- Keratoglobus in association with posterior polymorphous dystrophy. [Case Reports, Journal Article]
- Cornea 2007 Dec; 26(10):1288-91.
To report a case of a 34-year-old woman presenting with keratoglobus and posterior polymorphous corneal dystrophy (PPMD).Observational case report including ophthalmologic examination, topographic findings, and specular microscopy findings.This patient presented with corneal steepening on topography consistent with keratoglobus, as well as large areas of irregular polymorphous changes of the corneal endothelium on specular microscopy consistent with PPMD.We report the first case with clinical features of both keratoglobus and PPMD. This report brings forth the description of keratoglobus findings on Orbscan topography.
- Treatment of acute corneal hydrops with intracameral C3F8 in a patient of pellucid marginal degeneration with keratoglobus. [Case Reports, Journal Article]
- Clin Experiment Ophthalmol 2007 Nov; 35(8):697-9.
We report the use of perfluoropropane (C(3)F(8)) gas for the treatment of acute hydrops with intrastromal cleft in a case of pellucid marginal degeneration with keratoglobus. Acute hydrops in a 36-year-old man with pellucid marginal degeneration with keratoglobus was treated with intracameral injection of 0.3 mL isoexpansile C(3)F(8) (14%). Reduction in corneal haze was seen beginning from the third postoperative day. Significant clearing had taken place by the end of the second week with the closure of intrastromal cleft. Best corrected visual acuity improved from finger counting at 1 foot preoperatively to 6/18 after 2 weeks. There was no postoperative rise in intraocular pressure or cataract formation. Intracameral injection of C(3)F(8) may possibly be a viable treatment option for acute hydrops in a case of corneal ectasia. Larger studies are required to clarify the role of intracameral gas injection in the treatment of acute hydrops in corneal ectasia.
- [Achievements of S. N. Fyodorov's school in the field of keratoplasty and cornea replacement]. [English Abstract, Journal Article, Review]
- Vestn Ross Akad Med Nauk 2007; (8):16-20.
Reduction in corneal transparence leading to the loss of sight may be caused by different factors, such as eye burns and injuries, keratitis, corneal ulcers, primary and secondary dystrophy, keratoconus, and keratoglobus. In many cases, keratoplasty presents an effective treatment. S. N. Fyodorov made a great contribution to the development of cornea replacement. This was him who placed the entire ophthalmology, including keratoplasty, at the microsurgical level, suggested the use of large-diameter grafts, and was the initiator of establishing the first Eye Tissue Bank. Perfection of microsurgical technique, selection and protection of the graft, as well as new approaches to pre- and postoperation therapy have provided transparent engrafting in 35 to 95%. Presently, Eye Microsurgery Complex is the only Russian institution where the problem of cornea replacement is being worked out as a scientific and practical issue. Three models of keratoprosthesis have been developed: Fyodorov-Zuyev model for implantation into a burn leukoma, Moroz-Glazko model for implantation into a dystrophic leukoma, and a "grid" for implantation into a leukoma of any etiology.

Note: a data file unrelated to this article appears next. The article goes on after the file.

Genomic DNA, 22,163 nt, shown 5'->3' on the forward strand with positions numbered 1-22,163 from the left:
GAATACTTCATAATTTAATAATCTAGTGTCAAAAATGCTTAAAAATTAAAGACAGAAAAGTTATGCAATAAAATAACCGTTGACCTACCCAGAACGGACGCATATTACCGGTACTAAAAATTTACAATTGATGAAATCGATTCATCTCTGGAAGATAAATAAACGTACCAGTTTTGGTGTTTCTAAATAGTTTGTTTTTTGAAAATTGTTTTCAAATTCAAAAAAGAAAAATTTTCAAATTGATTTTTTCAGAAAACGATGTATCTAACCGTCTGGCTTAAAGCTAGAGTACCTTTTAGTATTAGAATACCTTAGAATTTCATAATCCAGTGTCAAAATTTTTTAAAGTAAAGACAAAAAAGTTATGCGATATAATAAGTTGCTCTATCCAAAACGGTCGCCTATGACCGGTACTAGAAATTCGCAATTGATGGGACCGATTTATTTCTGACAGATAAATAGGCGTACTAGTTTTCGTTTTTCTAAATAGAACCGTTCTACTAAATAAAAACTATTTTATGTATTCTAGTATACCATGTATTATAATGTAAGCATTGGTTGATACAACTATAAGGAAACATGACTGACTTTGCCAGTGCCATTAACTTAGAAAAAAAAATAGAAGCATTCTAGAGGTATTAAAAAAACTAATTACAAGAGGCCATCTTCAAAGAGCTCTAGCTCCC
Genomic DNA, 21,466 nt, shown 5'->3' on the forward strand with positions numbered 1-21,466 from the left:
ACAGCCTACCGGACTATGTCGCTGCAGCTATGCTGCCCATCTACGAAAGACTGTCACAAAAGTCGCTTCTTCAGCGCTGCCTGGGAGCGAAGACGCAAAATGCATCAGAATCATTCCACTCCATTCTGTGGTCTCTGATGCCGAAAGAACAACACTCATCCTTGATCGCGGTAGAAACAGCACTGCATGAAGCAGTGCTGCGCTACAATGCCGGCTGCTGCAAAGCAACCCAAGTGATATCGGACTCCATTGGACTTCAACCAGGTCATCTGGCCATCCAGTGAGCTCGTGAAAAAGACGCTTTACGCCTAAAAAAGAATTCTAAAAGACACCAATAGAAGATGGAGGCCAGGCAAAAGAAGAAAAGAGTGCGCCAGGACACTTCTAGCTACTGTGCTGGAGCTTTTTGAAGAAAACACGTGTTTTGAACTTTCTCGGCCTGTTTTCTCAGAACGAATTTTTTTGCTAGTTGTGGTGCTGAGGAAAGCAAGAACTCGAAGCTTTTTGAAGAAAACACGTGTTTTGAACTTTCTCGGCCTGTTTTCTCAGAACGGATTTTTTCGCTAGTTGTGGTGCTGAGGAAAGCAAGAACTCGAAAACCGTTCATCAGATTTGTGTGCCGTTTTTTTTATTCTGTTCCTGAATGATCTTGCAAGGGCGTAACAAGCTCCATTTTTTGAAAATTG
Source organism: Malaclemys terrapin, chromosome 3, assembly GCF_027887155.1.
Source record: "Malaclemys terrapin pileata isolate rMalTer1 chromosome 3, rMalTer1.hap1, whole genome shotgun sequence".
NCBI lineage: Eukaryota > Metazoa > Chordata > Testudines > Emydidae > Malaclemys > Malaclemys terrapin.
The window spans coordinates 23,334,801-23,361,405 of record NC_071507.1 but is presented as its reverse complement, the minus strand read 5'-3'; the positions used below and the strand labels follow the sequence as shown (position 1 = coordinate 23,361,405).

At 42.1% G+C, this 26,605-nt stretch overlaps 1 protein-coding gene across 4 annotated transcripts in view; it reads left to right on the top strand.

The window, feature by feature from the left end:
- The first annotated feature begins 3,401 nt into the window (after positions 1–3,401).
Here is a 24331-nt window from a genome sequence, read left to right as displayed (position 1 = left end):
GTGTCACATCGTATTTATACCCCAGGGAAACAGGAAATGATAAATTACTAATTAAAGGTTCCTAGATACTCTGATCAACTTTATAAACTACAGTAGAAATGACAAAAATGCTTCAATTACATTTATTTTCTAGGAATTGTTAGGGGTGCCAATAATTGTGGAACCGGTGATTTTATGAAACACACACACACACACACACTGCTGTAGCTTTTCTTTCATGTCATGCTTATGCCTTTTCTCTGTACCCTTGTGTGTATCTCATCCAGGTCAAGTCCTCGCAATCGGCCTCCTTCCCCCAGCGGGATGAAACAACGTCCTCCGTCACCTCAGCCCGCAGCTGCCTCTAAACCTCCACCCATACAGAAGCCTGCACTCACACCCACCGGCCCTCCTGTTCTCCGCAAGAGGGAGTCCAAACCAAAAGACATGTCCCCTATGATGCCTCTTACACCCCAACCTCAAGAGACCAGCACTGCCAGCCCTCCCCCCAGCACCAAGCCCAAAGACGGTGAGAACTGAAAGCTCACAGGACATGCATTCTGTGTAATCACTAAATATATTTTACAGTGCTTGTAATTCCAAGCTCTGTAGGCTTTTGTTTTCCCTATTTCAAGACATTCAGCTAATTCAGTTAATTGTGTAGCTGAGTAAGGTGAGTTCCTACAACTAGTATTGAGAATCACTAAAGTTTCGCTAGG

- Keratoconus is not associated with mutations in COL8A1 and COL8A2. [Journal Article, Research Support, N.I.H., Extramural, Research Support, Non-U.S. Gov't]
- Cornea 2007 Sep; 26(8):963-5.
To evaluate the suggested role of the COL8A1 and COL8A2 genes in the pathogenesis of the corneal ectatic disorders keratoconus and keratoglobus through mutation screening in affected patients.DNA extraction, polymerase chain reaction amplification, and sequencing of COL8A1 and COL8A2 were performed in 50 unrelated keratoconus and 2 unrelated keratoglobus patients.No sequence variations were identified in COL8A1 and COL8A2 in the 2 patients with keratoglobus. Screening of COL8A1 in keratoconus patients revealed a previously identified single nucleotide polymorphism (SNP; c.1850C>T; Pro535Pro), in 1 patient. Screening of COL8A2 in keratoconus patients revealed 7 previously described SNPs: c.14G>A (Gly3Arg); c.112G>A (Ala35Ala); c.1012C>G (Leu335Leu); c.1308G>A (Arg434His); c.1492G>A (Gly495Gly); c.1512C>T (Thr502Met); and c.1765C>T (Pro586Pro). Four novel sequence variants were also identified, each in 1 affected patient: c.38_40dupCTG (Leu11dup), also identified in an unaffected relative of the affected proband, c.667G>A (Gly220Gly), c.1588G>A (Pro527Pro), and c.2026C>T (Val673Val). None of the 3 novel synonymous substitutions identified in COL8A2 was predicted to produce a splice acceptor site.The absence of pathogenic mutations in COL8A1 and COL8A2 in patients with keratoconus indicates that other genetic factors are involved in the pathogenesis of this corneal ectatic disorder.
- Microbial keratitis in keratoglobus-associated vernal keratoconjunctivitis and atopic dermatitis. [Case Reports, Journal Article]
- Eye Contact Lens 2007 Mar; 33(2):109-10.